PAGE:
Pros and Cons of Laminated vs. Tempered Glass
Safety glass is essential for all kinds of projects from patio furniture and shower doors to business storefronts. There are two different break-resistant solutions: laminated glass and tempered glass.
Both can be excellent options for home, business and auto owners looking to increase the safety and security of their glass – but it depends on the application.
Read on to learn more about the best applications for laminated and tempered glass.
What Makes Glass “Safety Glass”
Safety glass can be defined as a type of glass that is manufactured through processes designed to make it less likely to break. When safety glass does break, it is designed to be less likely to cause harm to those who accidentally crash through it or have to clean up the mess.
Safety glass is manufactured in several ways. This post will focus on two of the most common types of safety glass: laminated glass and tempered glass.
What Is Laminated Glass
Laminated glass is a type of safety glass that is made of two or more panes of annealed glass joined together by a layer of plastic, or polyvinyl butyral (PVB). You can think of this joining as creating a glass sandwich (glass, plastic, glass). Some types of laminated glass are made with multiple layers (think of these as a laminated glass layer cake).
Laminated glass features:
- The plastic portion of laminated glass may be clear or tinted.
- Laminated glass aids in the screening of UV radiation.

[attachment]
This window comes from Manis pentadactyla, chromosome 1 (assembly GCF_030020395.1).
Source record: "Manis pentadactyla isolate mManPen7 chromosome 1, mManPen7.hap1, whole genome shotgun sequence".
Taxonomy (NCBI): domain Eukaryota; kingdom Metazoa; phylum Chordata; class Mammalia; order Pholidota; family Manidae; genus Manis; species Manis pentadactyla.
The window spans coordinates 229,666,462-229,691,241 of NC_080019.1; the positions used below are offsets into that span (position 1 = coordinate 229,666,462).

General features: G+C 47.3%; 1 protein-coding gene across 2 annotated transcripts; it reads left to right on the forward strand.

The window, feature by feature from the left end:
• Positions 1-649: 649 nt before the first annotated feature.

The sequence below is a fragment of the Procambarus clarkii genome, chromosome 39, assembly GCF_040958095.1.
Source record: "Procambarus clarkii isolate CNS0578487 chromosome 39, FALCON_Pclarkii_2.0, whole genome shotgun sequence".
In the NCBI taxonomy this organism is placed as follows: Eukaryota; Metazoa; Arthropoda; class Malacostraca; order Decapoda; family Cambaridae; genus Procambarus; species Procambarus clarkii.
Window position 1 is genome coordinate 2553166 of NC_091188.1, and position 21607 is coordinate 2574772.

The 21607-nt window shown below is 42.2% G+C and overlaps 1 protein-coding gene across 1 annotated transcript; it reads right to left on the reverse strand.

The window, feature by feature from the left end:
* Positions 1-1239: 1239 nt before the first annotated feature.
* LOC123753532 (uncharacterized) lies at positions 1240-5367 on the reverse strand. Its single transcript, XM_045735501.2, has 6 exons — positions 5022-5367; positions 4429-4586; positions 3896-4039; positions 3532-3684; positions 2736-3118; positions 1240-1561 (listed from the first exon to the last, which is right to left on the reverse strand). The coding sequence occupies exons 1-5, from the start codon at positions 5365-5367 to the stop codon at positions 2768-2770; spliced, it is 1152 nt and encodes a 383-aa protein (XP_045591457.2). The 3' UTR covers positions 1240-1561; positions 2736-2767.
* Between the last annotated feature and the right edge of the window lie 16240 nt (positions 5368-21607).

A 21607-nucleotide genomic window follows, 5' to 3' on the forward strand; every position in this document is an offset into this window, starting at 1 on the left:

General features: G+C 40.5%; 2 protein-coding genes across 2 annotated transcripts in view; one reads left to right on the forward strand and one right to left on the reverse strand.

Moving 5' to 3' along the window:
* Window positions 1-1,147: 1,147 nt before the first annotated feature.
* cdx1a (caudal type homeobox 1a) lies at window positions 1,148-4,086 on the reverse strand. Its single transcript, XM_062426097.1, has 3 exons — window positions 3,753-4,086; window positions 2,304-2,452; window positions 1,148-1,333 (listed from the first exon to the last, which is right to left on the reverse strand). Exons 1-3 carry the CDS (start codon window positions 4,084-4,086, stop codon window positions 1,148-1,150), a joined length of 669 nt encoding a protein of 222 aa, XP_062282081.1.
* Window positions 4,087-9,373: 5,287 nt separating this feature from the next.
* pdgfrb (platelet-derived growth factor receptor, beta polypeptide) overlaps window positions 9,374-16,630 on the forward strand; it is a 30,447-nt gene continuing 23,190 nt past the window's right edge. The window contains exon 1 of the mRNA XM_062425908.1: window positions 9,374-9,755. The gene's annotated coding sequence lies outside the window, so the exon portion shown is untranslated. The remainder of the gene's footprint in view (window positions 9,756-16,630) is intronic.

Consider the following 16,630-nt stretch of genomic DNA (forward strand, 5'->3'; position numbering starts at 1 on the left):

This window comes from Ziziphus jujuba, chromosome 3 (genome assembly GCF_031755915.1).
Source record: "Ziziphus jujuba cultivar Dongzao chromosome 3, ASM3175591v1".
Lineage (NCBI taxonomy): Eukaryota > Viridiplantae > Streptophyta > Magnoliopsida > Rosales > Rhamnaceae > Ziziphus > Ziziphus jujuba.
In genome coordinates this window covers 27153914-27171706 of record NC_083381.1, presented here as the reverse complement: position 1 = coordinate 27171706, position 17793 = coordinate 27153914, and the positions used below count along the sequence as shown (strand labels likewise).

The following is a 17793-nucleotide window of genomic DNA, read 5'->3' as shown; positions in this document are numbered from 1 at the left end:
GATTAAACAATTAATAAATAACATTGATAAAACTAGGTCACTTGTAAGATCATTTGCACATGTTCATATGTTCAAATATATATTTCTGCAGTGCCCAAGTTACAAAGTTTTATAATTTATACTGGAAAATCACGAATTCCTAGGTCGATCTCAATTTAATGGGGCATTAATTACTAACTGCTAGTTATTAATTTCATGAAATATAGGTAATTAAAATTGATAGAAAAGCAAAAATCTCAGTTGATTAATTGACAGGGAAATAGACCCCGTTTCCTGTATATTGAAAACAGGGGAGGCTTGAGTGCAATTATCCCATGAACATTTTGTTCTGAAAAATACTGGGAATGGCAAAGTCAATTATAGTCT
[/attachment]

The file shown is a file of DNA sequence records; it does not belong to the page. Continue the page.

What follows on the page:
- Laminated glass is beneficial for soundproofing.
One of the biggest benefits of laminated glass is that if it does break, the broken glass will stick to the plastic rather than falling to the floor.
Common uses of laminated glass:
- Automobile windshields
- Glass railings, glass facades and glass floors
What Is Tempered Glass
Tempered glass is a type of safety glass manufactured with the aid of heat or chemicals used to strengthen the glass. This process is sometimes referred to as “tempering.” Tempered glass can be up to four times stronger than typical annealed glass of the same size and thickness.
Other benefits of tempered glass:
- More tensile strength (it can bend easier without breaking)
- Wind resistance
- If it breaks, tempered glass shatters into rounded cubes rather than pointy shards
Tempered glass is commonly used in big windows, skyscrapers, automotive glass, monitor screens (on computers or phones) and in-home appliances.
Laminated vs. Tempered Glass Uses
As we’ve discussed, there are situations where it may be preferable to choose laminated or tempered glass. In general:
- If you’re looking for security, choose laminated glass. Laminated glass is especially useful for commercial glass. The extra layer of vinyl, or plastic, between the panes creates a barrier that’s difficult to break through, thus keeping your business safe from intruders and harsh weather.
- If you’re looking for safe interior glass, choose tempered glass. Tempered glass is a perfect glass application for inside your home. Applications include glass for tub and shower doors. It’s easy to clean and often cheaper than laminated solutions.
- Both tempered and laminated glass may be used for auto applications. Glass Doctor® may replace, repair or install tempered or laminated solutions for your windshield, windows and other auto glass issues.
Let Glass Doctor Fix Your Tempered and Laminated Glass Panes
At Glass Doctor, we know all about glass. We have extensive knowledge and experience working with laminated and tempered glass, and we’ll help you decide which one is right for your home, car or business.
Whether you’re replacing windows, building from scratch or designing a custom solution, we are equipped to fulfill your safety glass needs. Schedule an appointment online or contact the Glass Doctor location nearest you to learn more about our safety glass solutions.